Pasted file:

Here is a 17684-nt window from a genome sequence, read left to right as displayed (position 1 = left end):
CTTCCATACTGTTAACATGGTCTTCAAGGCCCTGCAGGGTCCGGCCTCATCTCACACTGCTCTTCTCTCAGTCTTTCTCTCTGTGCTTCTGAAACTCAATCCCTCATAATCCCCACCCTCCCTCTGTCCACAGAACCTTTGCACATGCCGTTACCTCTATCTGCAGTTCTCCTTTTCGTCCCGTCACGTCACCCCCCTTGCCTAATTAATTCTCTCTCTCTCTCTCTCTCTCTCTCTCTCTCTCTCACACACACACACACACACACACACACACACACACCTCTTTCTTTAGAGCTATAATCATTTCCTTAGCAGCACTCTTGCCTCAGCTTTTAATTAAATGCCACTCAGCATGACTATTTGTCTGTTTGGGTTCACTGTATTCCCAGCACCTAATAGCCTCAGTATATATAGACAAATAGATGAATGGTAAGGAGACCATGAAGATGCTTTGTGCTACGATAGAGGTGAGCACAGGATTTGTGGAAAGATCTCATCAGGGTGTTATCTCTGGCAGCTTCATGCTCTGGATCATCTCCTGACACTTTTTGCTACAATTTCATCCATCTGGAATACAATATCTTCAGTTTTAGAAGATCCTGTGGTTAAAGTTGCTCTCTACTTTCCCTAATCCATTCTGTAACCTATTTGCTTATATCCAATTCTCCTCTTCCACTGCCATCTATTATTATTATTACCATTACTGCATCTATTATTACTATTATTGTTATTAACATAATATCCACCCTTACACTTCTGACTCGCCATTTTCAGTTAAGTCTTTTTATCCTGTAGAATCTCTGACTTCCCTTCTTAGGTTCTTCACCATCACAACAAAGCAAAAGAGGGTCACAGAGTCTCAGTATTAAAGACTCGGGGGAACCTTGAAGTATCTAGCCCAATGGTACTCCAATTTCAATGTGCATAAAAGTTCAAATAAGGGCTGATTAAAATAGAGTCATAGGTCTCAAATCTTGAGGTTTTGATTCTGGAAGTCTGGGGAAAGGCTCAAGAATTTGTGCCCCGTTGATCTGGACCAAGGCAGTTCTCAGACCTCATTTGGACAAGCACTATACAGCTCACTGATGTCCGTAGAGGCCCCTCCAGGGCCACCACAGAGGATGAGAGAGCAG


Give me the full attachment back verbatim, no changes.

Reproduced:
Here is a 17684-nt window from a genome sequence, read left to right as displayed (position 1 = left end):
CTTCCATACTGTTAACATGGTCTTCAAGGCCCTGCAGGGTCCGGCCTCATCTCACACTGCTCTTCTCTCAGTCTTTCTCTCTGTGCTTCTGAAACTCAATCCCTCATAATCCCCACCCTCCCTCTGTCCACAGAACCTTTGCACATGCCGTTACCTCTATCTGCAGTTCTCCTTTTCGTCCCGTCACGTCACCCCCCTTGCCTAATTAATTCTCTCTCTCTCTCTCTCTCTCTCTCTCTCTCTCTCACACACACACACACACACACACACACACACACACCTCTTTCTTTAGAGCTATAATCATTTCCTTAGCAGCACTCTTGCCTCAGCTTTTAATTAAATGCCACTCAGCATGACTATTTGTCTGTTTGGGTTCACTGTATTCCCAGCACCTAATAGCCTCAGTATATATAGACAAATAGATGAATGGTAAGGAGACCATGAAGATGCTTTGTGCTACGATAGAGGTGAGCACAGGATTTGTGGAAAGATCTCATCAGGGTGTTATCTCTGGCAGCTTCATGCTCTGGATCATCTCCTGACACTTTTTGCTACAATTTCATCCATCTGGAATACAATATCTTCAGTTTTAGAAGATCCTGTGGTTAAAGTTGCTCTCTACTTTCCCTAATCCATTCTGTAACCTATTTGCTTATATCCAATTCTCCTCTTCCACTGCCATCTATTATTATTATTACCATTACTGCATCTATTATTACTATTATTGTTATTAACATAATATCCACCCTTACACTTCTGACTCGCCATTTTCAGTTAAGTCTTTTTATCCTGTAGAATCTCTGACTTCCCTTCTTAGGTTCTTCACCATCACAACAAAGCAAAAGAGGGTCACAGAGTCTCAGTATTAAAGACTCGGGGGAACCTTGAAGTATCTAGCCCAATGGTACTCCAATTTCAATGTGCATAAAAGTTCAAATAAGGGCTGATTAAAATAGAGTCATAGGTCTCAAATCTTGAGGTTTTGATTCTGGAAGTCTGGGGAAAGGCTCAAGAATTTGTGCCCCGTTGATCTGGACCAAGGCAGTTCTCAGACCTCATTTGGACAAGCACTATACAGCTCACTGATGTCCGTAGAGGCCCCTCCAGGGCCACCACAGAGGATGAGAGAGCAG